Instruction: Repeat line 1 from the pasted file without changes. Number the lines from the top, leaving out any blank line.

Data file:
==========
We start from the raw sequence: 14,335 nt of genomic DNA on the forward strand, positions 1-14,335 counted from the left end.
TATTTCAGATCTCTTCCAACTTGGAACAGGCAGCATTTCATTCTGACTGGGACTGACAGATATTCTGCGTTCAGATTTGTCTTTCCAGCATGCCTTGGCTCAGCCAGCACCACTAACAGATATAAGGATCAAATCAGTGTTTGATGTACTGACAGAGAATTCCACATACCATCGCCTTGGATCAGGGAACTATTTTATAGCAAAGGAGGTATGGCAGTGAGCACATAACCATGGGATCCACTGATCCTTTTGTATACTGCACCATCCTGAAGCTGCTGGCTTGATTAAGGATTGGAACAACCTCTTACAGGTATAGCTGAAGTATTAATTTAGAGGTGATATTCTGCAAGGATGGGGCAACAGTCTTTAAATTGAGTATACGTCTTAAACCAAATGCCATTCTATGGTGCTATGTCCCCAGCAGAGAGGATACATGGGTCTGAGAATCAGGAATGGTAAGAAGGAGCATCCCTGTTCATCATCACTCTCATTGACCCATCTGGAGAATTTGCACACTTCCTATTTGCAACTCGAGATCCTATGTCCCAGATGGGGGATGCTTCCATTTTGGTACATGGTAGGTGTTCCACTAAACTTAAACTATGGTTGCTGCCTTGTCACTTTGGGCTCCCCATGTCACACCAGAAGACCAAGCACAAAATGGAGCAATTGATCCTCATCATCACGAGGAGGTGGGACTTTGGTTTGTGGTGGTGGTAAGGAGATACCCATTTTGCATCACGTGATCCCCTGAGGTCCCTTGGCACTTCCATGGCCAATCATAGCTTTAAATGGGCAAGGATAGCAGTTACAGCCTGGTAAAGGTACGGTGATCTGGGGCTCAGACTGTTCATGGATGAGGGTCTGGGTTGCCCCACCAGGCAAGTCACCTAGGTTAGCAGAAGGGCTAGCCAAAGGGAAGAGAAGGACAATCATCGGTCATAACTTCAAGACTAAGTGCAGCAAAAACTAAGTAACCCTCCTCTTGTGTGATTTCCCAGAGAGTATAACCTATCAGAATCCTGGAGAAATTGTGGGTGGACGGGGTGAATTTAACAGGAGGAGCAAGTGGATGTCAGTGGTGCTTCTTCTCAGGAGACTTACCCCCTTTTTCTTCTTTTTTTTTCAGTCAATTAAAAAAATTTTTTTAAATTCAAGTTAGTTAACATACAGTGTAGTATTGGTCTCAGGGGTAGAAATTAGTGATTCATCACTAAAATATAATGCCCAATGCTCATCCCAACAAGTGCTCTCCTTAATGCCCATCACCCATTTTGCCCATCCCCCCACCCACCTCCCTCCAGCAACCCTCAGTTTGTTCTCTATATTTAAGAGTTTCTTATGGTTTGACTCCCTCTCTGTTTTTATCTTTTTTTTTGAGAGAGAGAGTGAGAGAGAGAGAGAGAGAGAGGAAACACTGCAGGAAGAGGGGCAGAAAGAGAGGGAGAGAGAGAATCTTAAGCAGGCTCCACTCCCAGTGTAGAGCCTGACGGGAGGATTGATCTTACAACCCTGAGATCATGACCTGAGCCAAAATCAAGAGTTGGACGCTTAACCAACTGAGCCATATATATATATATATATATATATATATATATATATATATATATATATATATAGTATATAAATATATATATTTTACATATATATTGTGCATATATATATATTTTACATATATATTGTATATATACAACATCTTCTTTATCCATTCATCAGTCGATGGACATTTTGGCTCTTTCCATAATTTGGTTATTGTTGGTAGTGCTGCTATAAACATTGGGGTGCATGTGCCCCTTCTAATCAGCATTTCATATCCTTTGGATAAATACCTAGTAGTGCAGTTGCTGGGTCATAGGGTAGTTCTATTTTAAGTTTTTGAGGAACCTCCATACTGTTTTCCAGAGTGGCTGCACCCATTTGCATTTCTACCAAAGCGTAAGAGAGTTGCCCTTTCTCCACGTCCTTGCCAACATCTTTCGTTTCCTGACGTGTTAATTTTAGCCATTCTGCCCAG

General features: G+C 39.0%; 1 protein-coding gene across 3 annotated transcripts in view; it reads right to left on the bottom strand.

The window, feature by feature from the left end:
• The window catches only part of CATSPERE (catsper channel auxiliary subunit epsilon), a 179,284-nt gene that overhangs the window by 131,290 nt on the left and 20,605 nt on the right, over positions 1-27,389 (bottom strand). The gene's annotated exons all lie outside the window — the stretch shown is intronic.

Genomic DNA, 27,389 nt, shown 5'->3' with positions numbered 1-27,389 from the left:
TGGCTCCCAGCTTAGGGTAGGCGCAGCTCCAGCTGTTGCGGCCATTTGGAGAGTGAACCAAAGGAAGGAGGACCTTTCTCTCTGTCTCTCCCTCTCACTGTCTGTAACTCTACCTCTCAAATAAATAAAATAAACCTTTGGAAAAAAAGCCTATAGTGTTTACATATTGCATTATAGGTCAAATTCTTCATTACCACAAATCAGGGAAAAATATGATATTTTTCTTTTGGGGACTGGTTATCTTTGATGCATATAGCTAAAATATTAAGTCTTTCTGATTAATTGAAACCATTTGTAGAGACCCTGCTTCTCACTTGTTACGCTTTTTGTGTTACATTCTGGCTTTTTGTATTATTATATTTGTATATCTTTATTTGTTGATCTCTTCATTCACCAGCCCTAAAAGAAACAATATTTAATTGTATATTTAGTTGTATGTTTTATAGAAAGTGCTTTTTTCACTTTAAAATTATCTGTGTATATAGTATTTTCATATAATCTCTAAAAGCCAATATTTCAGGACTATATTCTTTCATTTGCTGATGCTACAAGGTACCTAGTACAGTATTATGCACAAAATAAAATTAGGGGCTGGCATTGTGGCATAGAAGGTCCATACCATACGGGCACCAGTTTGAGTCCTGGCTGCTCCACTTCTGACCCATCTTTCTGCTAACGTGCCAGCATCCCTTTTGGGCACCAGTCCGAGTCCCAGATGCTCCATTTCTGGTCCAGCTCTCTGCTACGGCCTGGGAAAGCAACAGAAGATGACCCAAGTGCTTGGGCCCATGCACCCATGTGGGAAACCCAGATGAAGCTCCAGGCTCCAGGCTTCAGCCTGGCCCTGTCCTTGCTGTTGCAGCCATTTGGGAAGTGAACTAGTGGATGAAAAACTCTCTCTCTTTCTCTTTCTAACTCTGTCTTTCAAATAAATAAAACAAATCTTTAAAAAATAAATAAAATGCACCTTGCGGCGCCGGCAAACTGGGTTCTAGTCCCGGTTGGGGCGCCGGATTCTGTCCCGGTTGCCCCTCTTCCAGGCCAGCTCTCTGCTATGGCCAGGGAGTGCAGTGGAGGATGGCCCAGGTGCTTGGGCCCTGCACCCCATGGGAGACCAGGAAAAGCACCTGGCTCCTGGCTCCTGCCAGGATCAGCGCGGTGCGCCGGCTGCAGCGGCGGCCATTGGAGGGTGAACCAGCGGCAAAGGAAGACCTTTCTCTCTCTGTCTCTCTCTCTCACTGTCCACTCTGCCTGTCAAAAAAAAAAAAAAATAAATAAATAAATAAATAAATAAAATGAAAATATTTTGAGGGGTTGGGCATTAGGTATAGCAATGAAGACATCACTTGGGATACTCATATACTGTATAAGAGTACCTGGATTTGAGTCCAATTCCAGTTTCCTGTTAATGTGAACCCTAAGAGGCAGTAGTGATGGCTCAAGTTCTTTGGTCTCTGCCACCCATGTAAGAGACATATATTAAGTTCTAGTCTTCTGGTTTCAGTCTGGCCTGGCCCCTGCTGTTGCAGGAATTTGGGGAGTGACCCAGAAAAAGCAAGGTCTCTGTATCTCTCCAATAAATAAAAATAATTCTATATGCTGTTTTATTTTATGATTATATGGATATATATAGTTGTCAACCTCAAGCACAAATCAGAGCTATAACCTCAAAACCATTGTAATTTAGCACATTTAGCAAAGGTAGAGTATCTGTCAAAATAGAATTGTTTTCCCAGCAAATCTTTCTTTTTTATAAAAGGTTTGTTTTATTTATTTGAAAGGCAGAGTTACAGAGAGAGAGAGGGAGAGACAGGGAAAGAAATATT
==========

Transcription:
We start from the raw sequence: 14,335 nt of genomic DNA on the forward strand, positions 1-14,335 counted from the left end.